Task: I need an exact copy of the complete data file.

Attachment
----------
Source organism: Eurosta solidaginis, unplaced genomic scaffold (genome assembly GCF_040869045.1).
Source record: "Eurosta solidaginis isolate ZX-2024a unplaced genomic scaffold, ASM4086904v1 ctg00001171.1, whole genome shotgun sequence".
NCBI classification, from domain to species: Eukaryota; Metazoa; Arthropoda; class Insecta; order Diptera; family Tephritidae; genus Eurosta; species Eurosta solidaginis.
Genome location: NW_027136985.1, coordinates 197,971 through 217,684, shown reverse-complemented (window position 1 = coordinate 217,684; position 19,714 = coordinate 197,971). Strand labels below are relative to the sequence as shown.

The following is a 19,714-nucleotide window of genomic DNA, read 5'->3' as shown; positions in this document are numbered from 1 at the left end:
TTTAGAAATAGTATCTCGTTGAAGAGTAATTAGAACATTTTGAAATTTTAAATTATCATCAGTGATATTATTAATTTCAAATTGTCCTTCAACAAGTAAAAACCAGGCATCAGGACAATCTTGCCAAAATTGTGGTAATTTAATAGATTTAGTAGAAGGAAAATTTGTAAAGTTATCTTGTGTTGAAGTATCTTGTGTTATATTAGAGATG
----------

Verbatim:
Source organism: Eurosta solidaginis, unplaced genomic scaffold (genome assembly GCF_040869045.1).
Source record: "Eurosta solidaginis isolate ZX-2024a unplaced genomic scaffold, ASM4086904v1 ctg00001171.1, whole genome shotgun sequence".
NCBI classification, from domain to species: Eukaryota; Metazoa; Arthropoda; class Insecta; order Diptera; family Tephritidae; genus Eurosta; species Eurosta solidaginis.
Genome location: NW_027136985.1, coordinates 197,971 through 217,684, shown reverse-complemented (window position 1 = coordinate 217,684; position 19,714 = coordinate 197,971). Strand labels below are relative to the sequence as shown.

The following is a 19,714-nucleotide window of genomic DNA, read 5'->3' as shown; positions in this document are numbered from 1 at the left end:
TTTAGAAATAGTATCTCGTTGAAGAGTAATTAGAACATTTTGAAATTTTAAATTATCATCAGTGATATTATTAATTTCAAATTGTCCTTCAACAAGTAAAAACCAGGCATCAGGACAATCTTGCCAAAATTGTGGTAATTTAATAGATTTAGTAGAAGGAAAATTTGTAAAGTTATCTTGTGTTGAAGTATCTTGTGTTATATTAGAGATG